Senegal: Building Resilience for Rural Communities

Fatou Ba is a 22-year-old mother of four and lives with her family in the small village of Koundiaw Souare, 100 kilometers from the town of Tambacounda in Senegal.

“My husband is a farmer, and when the growing season was not good for the year, he fed our family by selling firewood.”

As in many rural communities in Africa, she and her family live in a fragile, disaster-prone area and depend on agriculture for their livelihood. When the rain comes too early, or too late, the desperate measures they resort to can further degrade their environment, exposing them to greater climate risk.

Now Fatou’s life has changed for the better.  Her village is one of 16 in the Koumpountoum district that qualified for innovative agricultural assistance from WFP and OXFAM America’s R4 Rural Resilience Initiative  project, which supports the Senegal Government’s resilience policy. 

During the last decade the Tambacounda region has been increasingly affected by erratic rains and frequent dry spells, as well as variations in the timing and length of the rainy season. During the last agricultural season, drought, has mainly affected the western districts of Tambacounda, mostly dedicated to peanuts cultivation. 

WFP Insurance Payouts

Because of  these difficult and uncertain climate conditions during the 2014-2015 crop cycle, 300 producers received insurance payouts from WFP, protecting their income, their crops, and their environment.

Aware of the negative impact of deforestation on the local environment, Fatou welcomed the joint initiative which helped her family in the lean season.

Activities To Reduce Disaster Risk

The R4 Initiative motivated Fatou and her family to take part in activities to strengthen their community’s resilience to climate change and disasters. Assets built through R4 risk reduction activities promote resilience by steadily decreasing vulnerability to disaster risks over time.

The focus is on the rehabilitation of low-lying lands for rice cultivation. This includes the removal of silt, the construction of water management infrastructures such as small dams and embankments to capture run-off water and the creation of stone bunds reinforced by vetiver plants to limit erosion in the watershed.

Greater Water Availablitly

Besides the positive effects on rice production, in some clusters, these interventions have proven to increase ground water recharge at village level with positive impacts on water availability from village wells and improved productivity of mango trees. These interventions respond to the top priorities identified by the communities during WFP’s Community-based participatory Planning sessions.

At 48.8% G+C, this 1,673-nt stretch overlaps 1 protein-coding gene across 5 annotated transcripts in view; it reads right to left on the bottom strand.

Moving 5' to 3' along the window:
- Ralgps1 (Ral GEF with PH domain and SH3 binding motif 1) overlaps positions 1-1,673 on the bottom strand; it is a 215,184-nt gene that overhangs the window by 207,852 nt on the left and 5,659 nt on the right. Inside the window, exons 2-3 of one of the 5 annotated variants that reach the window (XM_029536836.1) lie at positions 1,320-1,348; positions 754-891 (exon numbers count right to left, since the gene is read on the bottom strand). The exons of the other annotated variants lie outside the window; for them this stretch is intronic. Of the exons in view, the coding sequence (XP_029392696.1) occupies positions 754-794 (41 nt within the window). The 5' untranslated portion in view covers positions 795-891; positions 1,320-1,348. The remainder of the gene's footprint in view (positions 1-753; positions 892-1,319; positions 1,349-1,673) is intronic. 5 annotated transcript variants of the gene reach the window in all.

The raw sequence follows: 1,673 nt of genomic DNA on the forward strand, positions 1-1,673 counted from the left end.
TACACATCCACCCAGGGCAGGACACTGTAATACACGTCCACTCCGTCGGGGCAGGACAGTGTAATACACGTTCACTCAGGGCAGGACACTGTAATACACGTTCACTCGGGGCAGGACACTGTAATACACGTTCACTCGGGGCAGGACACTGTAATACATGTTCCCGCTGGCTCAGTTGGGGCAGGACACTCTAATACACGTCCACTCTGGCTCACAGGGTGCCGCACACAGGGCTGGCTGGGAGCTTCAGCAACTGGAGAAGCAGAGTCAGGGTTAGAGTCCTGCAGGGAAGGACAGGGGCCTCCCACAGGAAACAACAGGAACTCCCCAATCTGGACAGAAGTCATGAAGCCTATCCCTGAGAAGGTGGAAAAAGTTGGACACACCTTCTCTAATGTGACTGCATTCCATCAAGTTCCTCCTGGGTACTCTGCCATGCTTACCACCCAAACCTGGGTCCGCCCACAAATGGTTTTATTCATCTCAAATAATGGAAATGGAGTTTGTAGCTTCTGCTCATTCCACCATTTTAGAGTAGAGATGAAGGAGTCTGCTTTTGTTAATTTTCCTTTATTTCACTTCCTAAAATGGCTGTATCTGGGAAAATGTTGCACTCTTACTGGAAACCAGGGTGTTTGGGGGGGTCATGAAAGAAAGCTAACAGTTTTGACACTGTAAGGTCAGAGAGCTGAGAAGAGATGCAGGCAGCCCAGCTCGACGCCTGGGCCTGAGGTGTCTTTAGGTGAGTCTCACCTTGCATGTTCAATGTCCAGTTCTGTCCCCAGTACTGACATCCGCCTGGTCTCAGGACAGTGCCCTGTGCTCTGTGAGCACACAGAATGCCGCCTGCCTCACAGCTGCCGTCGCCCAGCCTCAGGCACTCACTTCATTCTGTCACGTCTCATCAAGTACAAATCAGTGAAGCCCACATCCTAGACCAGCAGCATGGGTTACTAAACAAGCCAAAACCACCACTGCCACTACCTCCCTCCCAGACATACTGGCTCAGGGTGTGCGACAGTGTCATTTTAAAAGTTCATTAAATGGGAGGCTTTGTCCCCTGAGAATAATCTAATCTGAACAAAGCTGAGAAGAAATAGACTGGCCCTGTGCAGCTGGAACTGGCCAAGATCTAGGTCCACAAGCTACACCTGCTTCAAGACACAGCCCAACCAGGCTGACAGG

“Last year, my husband and I helped to construct a 730-meter-long dam, which earned us WFP support.  With WFP assistance, we could cope with the lean season by buying rice, oil, soap, and salt from the shop in the village.”

Fatou and her husband also carried out individual projects, like creating a compost pit and planting vetiver to provide natural fertilizer and fight soil erosion.

R4 In Senegal

In 2014 about 2,000 producers in 16 villages enrolled in the Risk Transfer (insurance) component of  the R4 Initiative.  Koundiaw Souare was the only village which experienced the kind of challenges that triggered payouts for its farmers.

The people in the Tamba region were the first beneficiaries of the programme which started in Senegal in 2012. It was followed by a pilot phase in Koussanar in 2013. Ingeborg Maria Breuer, WFP Senegal Country Director, welcomed the enthusiasm of the rural communities for the R4 Initiative.

“In 2015, WFP and Oxfam America have strengthened their partnership to show our technical and financial partners that we can quickly finalize this initiative, triple our targets, and mentor 18,000 participants in the groundnut basin – specifically in the areas of Kaffrine, Kaolack, and Fatick,” said Breuer after the payout process. 

Senegal is the second country after Ethiopia to establish this particular initiative to build the resilience of rural communities.  In 2014, R4  activities in Senegal were expanded to Tambacounda, Koumpentoum, Kolda, and Medina Yero Foulah.

The R4 Rural Resilience Initiative (R4) is a comprehensive risk management approach to help communities be more resilient to climate variability and shocks. Currently active in Senegal and Ethiopia, WFP is also piloting the initiative in Malawi and Zambia with a goal of reaching 100,000 insured farmers by 2017. The Initiative combines four risk management strategies: improved resource management through asset creation (risk reduction), insurance (risk transfer), livelihoods diversification and microcredit (prudent risk taking) and savings (risk reserves).